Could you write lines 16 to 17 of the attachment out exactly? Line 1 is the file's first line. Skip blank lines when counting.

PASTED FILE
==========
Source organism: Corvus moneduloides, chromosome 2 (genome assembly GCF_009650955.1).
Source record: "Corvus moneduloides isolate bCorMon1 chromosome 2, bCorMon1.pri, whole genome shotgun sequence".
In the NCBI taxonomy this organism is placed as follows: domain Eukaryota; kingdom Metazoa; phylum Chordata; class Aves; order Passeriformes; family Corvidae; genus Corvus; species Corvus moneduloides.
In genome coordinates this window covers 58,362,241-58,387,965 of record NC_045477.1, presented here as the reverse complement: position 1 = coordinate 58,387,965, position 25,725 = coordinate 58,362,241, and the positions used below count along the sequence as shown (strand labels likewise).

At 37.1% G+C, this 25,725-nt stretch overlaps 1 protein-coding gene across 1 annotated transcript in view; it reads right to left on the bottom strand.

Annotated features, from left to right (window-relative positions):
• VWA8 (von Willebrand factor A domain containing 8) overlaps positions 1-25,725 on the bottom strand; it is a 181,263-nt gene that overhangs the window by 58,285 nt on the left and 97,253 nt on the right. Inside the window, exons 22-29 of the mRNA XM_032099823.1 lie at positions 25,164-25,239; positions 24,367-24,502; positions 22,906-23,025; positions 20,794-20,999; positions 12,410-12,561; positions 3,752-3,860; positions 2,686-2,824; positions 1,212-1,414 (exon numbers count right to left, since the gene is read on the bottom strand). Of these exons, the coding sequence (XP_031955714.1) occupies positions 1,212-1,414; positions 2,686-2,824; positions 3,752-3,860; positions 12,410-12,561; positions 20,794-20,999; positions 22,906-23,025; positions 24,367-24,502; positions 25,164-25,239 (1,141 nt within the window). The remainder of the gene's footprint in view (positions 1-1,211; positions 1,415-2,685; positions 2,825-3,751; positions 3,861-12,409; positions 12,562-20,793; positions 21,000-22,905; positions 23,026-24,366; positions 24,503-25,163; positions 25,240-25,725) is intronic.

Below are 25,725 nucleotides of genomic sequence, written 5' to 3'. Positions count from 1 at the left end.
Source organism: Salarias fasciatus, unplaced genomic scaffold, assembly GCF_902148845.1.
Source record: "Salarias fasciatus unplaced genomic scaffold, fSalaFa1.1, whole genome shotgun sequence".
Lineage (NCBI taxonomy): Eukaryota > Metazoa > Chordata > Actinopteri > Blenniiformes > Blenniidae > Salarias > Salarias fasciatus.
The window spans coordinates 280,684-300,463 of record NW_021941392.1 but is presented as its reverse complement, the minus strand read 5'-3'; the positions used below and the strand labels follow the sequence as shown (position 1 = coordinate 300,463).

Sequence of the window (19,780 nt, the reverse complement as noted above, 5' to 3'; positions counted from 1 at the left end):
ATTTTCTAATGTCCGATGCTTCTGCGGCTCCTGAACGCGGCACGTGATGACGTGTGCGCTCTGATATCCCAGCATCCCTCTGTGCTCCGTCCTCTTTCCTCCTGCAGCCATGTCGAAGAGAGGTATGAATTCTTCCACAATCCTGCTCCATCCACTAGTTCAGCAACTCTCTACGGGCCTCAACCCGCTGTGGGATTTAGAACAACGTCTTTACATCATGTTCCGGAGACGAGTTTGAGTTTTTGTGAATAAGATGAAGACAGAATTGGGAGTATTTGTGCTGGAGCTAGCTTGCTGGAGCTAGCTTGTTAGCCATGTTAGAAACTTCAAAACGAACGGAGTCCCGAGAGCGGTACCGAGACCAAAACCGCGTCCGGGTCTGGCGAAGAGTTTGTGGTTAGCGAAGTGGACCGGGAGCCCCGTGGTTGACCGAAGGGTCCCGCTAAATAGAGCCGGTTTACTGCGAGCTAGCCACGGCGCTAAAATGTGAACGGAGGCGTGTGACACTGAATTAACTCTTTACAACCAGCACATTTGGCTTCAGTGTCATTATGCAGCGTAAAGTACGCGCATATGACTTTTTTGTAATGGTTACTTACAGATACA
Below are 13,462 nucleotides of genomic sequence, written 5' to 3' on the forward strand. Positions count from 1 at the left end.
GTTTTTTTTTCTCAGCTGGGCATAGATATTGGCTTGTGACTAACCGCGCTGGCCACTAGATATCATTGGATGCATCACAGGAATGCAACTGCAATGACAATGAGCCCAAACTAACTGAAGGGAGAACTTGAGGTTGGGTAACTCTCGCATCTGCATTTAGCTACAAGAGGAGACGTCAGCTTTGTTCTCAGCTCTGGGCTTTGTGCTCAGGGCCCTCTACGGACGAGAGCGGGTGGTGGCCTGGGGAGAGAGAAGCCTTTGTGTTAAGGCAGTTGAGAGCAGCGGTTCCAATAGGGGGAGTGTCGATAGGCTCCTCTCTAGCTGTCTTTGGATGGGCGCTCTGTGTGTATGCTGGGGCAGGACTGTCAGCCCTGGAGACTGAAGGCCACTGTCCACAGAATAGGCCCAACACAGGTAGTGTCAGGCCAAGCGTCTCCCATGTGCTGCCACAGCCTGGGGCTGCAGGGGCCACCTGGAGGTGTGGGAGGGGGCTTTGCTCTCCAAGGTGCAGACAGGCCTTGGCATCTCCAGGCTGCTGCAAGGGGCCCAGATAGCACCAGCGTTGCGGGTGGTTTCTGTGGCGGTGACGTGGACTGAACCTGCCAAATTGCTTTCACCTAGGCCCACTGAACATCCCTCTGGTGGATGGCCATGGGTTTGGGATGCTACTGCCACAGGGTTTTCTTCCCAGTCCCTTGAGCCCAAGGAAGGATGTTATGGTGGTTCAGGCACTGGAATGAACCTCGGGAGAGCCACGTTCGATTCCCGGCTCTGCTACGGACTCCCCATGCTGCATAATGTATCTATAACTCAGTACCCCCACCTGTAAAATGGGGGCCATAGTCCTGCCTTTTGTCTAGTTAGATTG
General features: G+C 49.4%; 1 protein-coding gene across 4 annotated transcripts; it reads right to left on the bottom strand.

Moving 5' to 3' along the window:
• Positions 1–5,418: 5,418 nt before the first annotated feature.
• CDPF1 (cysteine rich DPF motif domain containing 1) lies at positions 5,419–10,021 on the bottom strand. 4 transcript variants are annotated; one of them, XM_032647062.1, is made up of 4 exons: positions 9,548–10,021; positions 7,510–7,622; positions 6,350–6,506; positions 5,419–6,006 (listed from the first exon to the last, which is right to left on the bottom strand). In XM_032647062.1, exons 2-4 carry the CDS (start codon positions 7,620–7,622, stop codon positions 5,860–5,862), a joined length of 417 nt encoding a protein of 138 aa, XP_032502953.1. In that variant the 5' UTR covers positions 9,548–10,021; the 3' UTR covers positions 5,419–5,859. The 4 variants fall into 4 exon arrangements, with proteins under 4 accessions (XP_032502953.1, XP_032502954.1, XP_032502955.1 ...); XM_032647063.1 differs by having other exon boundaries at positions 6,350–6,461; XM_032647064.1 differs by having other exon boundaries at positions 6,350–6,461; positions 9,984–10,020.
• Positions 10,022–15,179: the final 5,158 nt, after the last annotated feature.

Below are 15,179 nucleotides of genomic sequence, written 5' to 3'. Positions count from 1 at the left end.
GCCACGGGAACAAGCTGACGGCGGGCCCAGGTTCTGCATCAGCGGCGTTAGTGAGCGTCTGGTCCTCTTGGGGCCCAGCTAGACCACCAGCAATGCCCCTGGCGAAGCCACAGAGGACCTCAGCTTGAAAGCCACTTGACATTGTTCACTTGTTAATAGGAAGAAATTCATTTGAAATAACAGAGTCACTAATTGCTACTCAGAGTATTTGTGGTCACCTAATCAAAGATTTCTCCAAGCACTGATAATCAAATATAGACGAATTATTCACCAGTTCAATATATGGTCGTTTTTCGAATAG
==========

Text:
GTTTTTTTTTCTCAGCTGGGCATAGATATTGGCTTGTGACTAACCGCGCTGGCCACTAGATATCATTGGATGCATCACAGGAATGCAACTGCAATGACAATGAGCCCAAACTAACTGAAGGGAGAACTTGAGGTTGGGTAACTCTCGCATCTGCATTTAGCTACAAGAGGAGACGTCAGCTTTGTTCTCAGCTCTGGGCTTTGTGCTCAGGGCCCTCTACGGACGAGAGCGGGTGGTGGCCTGGGGAGAGAGAAGCCTTTGTGTTAAGGCAGTTGAGAGCAGCGGTTCCAATAGGGGGAGTGTCGATAGGCTCCTCTCTAGCTGTCTTTGGATGGGCGCTCTGTGTGTATGCTGGGGCAGGACTGTCAGCCCTGGAGACTGAAGGCCACTGTCCACAGAATAGGCCCAACACAGGTAGTGTCAGGCCAAGCGTCTCCCATGTGCTGCCACAGCCTGGGGCTGCAGGGGCCACCTGGAGGTGTGGGAGGGGGCTTTGCTCTCCAAGGTGCAGACAGGCCTTGGCATCTCCAGGCTGCTGCAAGGGGCCCAGATAGCACCAGCGTTGCGGGTGGTTTCTGTGGCGGTGACGTGGACTGAACCTGCCAAATTGCTTTCACCTAGGCCCACTGAACATCCCTCTGGTGGATGGCCATGGGTTTGGGATGCTACTGCCACAGGGTTTTCTTCCCAGTCCCTTGAGCCCAAGGAAGGATGTTATGGTGGTTCAGGCACTGGAATGAACCTCGGGAGAGCCACGTTCGATTCCCGGCTCTGCTACGGACTCCCCATGCTGCATAATGTATCTATAACTCAGTACCCCCACCTGTAAAATGGGGGCCATAGTCCTGCCTTTTGTCTAGTTAGATTG
General features: G+C 49.4%; 1 protein-coding gene across 4 annotated transcripts; it reads right to left on the bottom strand.